The council also discussed the possibility of using hotel/motel tax money for data collection.
“We need to show our businesses we are going to participate in the data collection of the effects of the fire,” said Plumb. Danison said the EDD’s Michael Guss had suggested putting $2500 in the budget for it.
“Other cities are using that money for that purpose,” said Plumb.
In departmental reports, Hugh Jensen said he met with Jeff Moran to look at different locations to put in bulk water dispensing stations.
Plumb said a bill in front of the legislature now would give cities more power to disallow fire works. He said it would require a meeting with the fire chief, and if he said the situation was dangerous, the city could disallow discharge of fireworks within 30 days. Plumb said he had written to the legislature to express his approval of the bill.
“I told them on behalf of the Mayor’s office of the city of Tonasket, it would have been really nice to have this ability last year,” said Plumb. A downtown home belonging to long-time residents of Tonasket burned down last year when fireworks landed on the roof.
“But we can’t stop the sale of fireworks. It is a state permit they buy to sell them,” said Plumb. “Chinese Lanterns lit on New Years were found on an orchard four miles out of town. We could ask to not have those sold. They drift uncontrollably and could land in a dry spruce tree.”
Jeffko reported going to the US Armed Forces Legacy for the first time when she went to donate money towards a city flag.
“They were amazingly wonderful in there, I found out they do so much for the veterans here; they find them homes, jobs and feed and clothe them. They do the best they can for our veterans,” said Jeffko. “They were so kind as they told me everything they did. I left as a fan.”
“That all happened because of the dream of one individual, and now the county has come to depend on them,” said Plumb. “A salute to those guys.”
Jeffko also reported on attending a “fantastic” presentation on Lost Lake put on by the Okanogan Highlands Alliance at the Community Culture Center, as well as the yearly talent show.
“A great event and the food was really good,” said Jeffko.
Vugteveen said she attended the annual Kiwanis Ground Hog Dinner, where they were well attended and sold out of sausage early in the evening. The event raises money to support Community Youth.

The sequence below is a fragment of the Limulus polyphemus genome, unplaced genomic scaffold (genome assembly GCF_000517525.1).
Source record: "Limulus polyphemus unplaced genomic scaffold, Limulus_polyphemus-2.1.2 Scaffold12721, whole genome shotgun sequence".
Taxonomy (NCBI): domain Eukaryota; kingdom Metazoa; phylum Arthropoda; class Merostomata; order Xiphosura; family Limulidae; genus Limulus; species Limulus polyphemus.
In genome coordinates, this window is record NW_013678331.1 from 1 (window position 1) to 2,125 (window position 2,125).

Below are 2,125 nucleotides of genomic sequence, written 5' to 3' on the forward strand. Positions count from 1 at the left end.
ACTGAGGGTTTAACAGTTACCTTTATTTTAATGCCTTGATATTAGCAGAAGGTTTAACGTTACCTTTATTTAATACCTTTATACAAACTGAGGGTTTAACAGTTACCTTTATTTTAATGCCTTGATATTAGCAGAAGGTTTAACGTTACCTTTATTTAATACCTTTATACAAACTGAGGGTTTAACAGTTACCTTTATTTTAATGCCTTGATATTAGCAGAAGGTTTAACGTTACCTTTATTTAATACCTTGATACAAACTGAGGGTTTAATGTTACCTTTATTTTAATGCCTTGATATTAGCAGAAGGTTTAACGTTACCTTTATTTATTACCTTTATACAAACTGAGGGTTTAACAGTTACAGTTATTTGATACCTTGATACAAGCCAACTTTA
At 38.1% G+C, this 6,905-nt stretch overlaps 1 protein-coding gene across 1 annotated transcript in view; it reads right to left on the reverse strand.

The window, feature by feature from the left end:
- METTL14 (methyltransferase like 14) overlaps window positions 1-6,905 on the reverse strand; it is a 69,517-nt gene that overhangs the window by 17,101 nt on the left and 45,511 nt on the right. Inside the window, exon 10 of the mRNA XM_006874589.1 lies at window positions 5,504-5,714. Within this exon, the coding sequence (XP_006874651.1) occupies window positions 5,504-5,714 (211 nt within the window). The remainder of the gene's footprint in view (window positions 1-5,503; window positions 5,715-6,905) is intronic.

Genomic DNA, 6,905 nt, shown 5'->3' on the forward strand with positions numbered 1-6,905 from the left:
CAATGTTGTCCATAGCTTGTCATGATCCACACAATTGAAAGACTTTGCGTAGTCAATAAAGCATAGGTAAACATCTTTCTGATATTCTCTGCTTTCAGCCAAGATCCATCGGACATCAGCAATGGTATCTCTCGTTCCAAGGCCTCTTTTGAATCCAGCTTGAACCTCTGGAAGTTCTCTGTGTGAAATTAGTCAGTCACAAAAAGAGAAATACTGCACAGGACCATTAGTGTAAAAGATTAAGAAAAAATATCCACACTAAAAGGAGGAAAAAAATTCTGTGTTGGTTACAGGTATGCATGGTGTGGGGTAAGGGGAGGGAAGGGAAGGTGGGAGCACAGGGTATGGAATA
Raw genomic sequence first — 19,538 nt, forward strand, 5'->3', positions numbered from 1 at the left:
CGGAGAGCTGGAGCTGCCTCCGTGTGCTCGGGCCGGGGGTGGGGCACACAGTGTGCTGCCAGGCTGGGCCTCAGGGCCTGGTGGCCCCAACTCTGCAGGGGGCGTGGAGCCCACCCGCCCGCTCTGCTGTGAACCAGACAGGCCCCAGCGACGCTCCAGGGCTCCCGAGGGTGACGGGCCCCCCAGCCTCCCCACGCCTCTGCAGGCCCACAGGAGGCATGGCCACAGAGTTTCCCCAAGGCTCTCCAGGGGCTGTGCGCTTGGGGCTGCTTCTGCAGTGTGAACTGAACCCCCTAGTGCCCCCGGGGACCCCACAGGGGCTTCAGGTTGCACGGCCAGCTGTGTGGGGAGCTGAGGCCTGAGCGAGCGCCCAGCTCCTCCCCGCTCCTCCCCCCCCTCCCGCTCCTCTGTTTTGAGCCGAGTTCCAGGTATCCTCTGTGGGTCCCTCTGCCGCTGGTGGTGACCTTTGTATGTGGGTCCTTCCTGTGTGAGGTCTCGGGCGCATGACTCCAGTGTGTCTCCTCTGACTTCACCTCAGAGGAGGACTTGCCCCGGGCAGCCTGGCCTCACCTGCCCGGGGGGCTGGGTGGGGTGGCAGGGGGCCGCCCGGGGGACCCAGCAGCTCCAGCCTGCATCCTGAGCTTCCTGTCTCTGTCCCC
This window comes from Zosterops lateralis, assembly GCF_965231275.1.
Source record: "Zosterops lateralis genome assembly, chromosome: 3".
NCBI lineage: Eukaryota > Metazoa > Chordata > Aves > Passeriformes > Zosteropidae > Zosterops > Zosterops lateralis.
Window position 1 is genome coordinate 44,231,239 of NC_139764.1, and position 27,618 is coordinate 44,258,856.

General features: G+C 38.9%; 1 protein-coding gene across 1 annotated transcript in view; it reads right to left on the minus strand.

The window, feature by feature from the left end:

Vugteveen said she was approached by several people at the dinner about resigning from council. “I assured them no, I’m still on council; just no longer mayor pro tem,” said Vugteveen.
City Clerk and Treasurer Alice Attwood reported speaking with Guss about a rural development grant for funds to help hook up the car charging station.
The council approved a request from a bicycle group called Ride for MS for about 20 people to use History Park as an overnight stop July 30.
The Council approved the Mayor’s 2016 Committee Appointments as follows: City Attorney, Michael D. Howe; City Clerk/Treasurer, Alice Attwood; City Superintendent, Hugh Jensen; Police Chief Darren Curtis; Court Judge, Roger Castelda; Building Official/Permit Administrator, Christian D. Johnson; Airport Manager, Hugh Jensen. Civil Service Commission: Position 1, Aaron Kester (2011-2016); Position 2, Jerry Anderson (2014-2019); Position 3, Phil Christy (2012-2017).
Planning Commission: Position 1, George Hill through 12-31-16; Position 2, Gayle Mailloux, through 12-31-16; Position 3, John Sanchez, through 12-31-17; Position 4, Jan Asmussen, through 12-31-17; Position 5, Kurt Haskin, through 12-31-18.
Library Board Members: Miriam Caddy, President; Evie Duncalf; James Moore and Sharon Cox.
Board of Appeals members: Bob Thompson, Moshe Levine, David Kester, Rick Baker and Dave Ogborn.
Tree Board members: Dennis Brown, Claire Jeffko, Andy Townsend, Jim Rice and Hugh Jensen.